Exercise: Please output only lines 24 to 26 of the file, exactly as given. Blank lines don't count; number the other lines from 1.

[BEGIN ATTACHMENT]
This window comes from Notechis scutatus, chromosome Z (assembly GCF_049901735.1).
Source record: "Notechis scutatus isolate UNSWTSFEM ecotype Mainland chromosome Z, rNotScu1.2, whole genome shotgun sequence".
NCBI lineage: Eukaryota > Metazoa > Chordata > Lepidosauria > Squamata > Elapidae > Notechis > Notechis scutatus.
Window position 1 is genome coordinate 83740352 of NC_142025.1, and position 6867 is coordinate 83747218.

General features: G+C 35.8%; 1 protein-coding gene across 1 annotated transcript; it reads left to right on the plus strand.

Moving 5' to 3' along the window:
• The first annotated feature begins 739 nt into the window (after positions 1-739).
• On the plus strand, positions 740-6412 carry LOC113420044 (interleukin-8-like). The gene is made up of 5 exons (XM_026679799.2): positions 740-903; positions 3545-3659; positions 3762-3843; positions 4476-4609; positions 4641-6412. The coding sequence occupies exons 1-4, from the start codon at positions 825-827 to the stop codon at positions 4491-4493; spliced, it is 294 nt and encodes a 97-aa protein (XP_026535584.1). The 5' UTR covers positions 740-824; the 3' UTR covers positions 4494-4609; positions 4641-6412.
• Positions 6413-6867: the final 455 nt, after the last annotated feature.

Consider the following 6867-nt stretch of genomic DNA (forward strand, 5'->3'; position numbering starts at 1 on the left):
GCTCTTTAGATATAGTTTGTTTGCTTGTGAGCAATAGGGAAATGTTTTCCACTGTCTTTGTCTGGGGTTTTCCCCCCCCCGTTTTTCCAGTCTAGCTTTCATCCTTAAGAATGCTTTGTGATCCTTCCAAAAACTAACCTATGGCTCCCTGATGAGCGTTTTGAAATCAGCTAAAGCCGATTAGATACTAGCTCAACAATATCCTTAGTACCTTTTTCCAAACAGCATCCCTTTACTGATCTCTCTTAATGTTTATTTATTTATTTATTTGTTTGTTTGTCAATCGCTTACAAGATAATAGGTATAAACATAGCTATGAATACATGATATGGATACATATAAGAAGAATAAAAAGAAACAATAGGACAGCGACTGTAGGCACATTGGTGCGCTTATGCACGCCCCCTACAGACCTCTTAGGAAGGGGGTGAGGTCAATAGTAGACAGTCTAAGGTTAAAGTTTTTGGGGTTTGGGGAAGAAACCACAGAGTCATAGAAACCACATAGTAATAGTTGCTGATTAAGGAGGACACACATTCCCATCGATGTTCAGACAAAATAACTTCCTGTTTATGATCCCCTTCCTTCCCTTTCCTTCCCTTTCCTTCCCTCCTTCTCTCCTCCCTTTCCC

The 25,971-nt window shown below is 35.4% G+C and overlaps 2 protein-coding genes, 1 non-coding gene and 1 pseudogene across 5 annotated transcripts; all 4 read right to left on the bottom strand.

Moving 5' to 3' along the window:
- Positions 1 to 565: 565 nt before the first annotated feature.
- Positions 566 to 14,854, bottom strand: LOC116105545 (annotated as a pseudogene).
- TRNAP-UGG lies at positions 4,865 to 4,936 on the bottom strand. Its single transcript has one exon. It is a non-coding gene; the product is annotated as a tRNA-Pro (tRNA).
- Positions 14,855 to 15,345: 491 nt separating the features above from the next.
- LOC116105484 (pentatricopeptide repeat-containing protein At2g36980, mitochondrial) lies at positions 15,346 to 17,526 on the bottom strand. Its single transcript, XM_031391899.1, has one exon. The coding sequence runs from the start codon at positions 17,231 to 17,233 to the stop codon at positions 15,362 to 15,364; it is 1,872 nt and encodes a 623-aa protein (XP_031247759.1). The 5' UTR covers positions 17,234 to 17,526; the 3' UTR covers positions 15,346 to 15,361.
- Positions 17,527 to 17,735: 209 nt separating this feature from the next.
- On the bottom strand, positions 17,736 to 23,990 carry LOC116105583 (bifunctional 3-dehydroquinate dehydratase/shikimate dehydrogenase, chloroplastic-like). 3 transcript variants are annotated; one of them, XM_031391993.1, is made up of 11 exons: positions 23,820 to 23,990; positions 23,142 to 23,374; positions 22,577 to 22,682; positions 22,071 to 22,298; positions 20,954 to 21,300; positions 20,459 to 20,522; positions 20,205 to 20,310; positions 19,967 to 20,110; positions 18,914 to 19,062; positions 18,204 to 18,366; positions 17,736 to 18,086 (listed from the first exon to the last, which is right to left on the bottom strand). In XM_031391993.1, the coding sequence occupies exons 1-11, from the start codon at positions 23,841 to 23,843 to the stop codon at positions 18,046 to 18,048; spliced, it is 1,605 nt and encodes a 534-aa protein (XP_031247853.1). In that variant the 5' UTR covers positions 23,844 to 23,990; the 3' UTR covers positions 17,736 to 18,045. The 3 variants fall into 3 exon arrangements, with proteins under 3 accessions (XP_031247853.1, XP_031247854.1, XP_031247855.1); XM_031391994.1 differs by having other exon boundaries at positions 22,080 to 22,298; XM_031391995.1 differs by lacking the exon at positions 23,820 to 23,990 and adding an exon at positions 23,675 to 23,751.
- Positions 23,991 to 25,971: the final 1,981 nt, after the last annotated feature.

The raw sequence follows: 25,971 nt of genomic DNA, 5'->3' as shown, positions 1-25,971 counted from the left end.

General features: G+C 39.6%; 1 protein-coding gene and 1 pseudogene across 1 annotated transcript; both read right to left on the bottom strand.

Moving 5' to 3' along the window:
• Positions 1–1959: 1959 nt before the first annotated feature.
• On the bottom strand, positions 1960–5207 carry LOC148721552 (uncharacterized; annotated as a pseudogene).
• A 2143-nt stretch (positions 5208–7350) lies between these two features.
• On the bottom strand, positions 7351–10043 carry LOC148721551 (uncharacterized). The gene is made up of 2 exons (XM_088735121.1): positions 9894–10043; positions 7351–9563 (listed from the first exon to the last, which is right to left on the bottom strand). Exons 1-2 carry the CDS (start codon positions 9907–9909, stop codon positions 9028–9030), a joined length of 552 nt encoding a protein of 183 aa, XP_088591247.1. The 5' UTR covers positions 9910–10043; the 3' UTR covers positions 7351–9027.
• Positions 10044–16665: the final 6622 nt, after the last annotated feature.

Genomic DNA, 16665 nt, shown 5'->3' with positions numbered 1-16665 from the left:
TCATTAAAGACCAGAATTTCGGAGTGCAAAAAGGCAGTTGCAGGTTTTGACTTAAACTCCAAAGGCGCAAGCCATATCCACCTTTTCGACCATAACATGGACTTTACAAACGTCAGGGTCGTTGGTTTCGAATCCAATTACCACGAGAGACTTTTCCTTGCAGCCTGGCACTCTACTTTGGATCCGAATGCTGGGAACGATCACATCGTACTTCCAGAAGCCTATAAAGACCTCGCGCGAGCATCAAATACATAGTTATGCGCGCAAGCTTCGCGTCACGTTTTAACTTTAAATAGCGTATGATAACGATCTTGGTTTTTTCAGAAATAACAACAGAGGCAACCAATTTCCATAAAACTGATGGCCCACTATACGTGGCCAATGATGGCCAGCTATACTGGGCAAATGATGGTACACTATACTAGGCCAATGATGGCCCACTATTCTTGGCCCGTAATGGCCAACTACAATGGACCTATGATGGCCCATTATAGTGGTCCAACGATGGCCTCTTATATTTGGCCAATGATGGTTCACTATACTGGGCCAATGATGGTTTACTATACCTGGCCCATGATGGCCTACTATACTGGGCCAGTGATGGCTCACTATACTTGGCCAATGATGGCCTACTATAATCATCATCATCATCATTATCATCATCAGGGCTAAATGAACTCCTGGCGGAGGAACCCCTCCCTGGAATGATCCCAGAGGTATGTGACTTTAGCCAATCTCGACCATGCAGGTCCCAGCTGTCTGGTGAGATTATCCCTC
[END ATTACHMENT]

Moving 5' to 3' along the window:
• Positions 1–1959: 1959 nt before the first annotated feature.
• On the bottom strand, positions 1960–5207 carry LOC148721552 (uncharacterized; annotated as a pseudogene).